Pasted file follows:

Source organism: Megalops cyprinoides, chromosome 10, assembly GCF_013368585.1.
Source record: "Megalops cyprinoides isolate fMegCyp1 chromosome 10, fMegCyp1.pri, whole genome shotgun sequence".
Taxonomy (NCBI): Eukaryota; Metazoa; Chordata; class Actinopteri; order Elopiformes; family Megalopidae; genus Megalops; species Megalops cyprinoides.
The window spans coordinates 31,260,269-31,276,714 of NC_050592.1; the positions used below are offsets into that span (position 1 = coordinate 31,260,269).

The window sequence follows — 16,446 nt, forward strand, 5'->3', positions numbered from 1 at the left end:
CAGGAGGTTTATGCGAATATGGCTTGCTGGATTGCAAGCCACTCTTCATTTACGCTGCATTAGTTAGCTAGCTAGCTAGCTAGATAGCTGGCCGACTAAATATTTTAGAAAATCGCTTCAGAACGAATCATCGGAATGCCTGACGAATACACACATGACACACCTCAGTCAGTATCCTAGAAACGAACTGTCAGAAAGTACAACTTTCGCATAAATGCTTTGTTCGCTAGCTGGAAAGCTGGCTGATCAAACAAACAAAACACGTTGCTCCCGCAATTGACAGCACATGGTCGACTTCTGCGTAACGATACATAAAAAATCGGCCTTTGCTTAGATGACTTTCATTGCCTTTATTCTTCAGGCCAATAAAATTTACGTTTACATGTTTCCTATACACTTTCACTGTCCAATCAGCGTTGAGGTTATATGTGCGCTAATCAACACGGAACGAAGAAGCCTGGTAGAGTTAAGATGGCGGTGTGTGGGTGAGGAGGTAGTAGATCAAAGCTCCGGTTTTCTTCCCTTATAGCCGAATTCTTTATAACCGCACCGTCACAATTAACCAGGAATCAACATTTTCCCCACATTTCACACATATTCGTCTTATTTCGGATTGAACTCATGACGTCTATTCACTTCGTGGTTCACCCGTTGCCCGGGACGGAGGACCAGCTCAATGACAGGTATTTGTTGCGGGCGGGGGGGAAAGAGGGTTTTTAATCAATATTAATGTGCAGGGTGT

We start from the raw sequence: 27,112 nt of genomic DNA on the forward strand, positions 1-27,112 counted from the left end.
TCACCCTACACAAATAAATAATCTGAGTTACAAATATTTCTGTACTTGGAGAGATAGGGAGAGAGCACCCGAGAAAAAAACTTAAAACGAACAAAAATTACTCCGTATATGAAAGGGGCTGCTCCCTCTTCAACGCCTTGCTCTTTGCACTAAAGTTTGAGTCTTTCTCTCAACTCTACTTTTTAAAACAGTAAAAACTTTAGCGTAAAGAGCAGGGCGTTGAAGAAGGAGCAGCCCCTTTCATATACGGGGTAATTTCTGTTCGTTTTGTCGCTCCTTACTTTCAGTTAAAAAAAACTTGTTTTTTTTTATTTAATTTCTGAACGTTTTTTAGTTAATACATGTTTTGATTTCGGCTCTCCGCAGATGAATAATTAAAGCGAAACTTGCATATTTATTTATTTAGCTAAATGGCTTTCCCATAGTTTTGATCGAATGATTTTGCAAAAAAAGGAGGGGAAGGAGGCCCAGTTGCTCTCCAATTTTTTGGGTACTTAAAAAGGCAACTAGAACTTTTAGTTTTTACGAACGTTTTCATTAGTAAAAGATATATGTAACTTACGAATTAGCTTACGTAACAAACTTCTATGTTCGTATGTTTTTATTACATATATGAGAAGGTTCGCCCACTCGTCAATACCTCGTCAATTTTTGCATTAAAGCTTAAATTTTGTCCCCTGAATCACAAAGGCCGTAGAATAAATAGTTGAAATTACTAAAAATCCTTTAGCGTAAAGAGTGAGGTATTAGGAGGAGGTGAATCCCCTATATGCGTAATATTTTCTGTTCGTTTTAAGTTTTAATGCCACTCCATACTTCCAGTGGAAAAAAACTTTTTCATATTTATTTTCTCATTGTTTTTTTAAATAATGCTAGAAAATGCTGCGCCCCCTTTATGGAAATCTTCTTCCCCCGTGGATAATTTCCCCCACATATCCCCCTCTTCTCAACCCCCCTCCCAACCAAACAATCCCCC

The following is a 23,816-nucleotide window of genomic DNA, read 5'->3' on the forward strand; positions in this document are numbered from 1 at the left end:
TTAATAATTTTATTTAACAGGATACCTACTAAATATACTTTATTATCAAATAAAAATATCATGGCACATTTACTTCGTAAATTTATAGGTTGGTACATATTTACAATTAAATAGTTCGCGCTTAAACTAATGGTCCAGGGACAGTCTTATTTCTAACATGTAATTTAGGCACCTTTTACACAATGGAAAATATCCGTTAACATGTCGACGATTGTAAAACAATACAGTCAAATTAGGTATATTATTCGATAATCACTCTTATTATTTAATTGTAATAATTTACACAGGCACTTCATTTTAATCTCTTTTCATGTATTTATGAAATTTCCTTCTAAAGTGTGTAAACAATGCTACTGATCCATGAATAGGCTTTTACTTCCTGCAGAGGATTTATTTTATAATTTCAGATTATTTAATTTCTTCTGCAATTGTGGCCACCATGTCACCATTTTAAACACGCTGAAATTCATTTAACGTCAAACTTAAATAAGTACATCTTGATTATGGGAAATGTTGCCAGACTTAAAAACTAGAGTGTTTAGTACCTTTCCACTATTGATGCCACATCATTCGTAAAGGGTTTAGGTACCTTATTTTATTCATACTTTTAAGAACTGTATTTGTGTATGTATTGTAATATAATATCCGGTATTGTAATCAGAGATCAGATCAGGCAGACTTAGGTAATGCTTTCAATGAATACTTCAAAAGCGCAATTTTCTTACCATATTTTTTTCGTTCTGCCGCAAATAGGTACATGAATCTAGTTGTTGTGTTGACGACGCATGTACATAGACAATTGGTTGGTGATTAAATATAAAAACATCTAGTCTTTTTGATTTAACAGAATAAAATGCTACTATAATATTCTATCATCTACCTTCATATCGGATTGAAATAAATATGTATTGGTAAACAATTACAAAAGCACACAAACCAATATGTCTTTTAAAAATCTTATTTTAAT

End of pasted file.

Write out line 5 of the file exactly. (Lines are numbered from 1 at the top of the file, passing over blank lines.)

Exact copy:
The window sequence follows — 16,446 nt, forward strand, 5'->3', positions numbered from 1 at the left end: